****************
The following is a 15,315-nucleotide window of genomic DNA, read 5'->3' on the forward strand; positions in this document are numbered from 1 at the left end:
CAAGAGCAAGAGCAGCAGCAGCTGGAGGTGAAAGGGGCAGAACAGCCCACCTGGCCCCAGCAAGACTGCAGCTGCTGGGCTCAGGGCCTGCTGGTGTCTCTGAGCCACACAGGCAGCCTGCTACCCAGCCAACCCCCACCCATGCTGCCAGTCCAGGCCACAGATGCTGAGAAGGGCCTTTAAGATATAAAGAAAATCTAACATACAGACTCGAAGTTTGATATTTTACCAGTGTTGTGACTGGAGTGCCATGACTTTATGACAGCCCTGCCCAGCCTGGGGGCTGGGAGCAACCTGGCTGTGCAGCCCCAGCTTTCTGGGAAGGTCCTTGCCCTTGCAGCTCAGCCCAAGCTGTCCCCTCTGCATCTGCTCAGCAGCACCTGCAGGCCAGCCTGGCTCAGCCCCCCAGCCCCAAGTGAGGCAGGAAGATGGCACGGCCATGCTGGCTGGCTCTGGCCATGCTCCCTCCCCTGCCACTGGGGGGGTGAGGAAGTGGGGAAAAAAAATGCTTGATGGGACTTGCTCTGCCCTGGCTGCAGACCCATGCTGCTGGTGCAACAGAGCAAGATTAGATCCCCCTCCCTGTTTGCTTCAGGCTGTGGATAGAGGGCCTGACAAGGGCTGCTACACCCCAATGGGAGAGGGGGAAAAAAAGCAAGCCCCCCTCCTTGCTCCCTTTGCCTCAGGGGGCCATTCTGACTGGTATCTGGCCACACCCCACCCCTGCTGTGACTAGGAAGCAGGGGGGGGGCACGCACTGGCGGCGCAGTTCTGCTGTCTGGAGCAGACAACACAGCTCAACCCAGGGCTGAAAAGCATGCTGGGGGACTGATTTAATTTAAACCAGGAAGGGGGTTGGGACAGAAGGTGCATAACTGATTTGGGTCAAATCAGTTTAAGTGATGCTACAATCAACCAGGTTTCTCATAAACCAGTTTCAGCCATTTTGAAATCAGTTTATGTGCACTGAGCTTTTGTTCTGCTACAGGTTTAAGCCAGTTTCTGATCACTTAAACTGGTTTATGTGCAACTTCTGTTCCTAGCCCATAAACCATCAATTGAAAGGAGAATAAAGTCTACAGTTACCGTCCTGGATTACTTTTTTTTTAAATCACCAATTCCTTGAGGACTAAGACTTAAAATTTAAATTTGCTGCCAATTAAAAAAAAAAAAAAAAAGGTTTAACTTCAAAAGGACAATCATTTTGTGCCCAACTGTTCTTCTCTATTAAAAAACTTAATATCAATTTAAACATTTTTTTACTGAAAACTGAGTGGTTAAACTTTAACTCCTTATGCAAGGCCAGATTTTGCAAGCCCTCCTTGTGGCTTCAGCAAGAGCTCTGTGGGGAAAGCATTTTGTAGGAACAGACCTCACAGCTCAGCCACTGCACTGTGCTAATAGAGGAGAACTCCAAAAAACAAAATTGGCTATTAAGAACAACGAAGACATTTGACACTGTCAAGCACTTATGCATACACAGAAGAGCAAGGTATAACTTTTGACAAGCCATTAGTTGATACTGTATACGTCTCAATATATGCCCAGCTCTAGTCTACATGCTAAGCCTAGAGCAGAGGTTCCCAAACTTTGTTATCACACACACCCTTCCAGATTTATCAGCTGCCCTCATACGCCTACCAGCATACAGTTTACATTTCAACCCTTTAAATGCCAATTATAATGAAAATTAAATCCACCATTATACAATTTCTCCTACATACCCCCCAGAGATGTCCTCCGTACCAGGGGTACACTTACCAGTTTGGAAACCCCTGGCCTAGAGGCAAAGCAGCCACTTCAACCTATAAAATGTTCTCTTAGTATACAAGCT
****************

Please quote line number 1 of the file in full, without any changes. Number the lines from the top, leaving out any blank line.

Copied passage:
The following is a 15,315-nucleotide window of genomic DNA, read 5'->3' on the forward strand; positions in this document are numbered from 1 at the left end: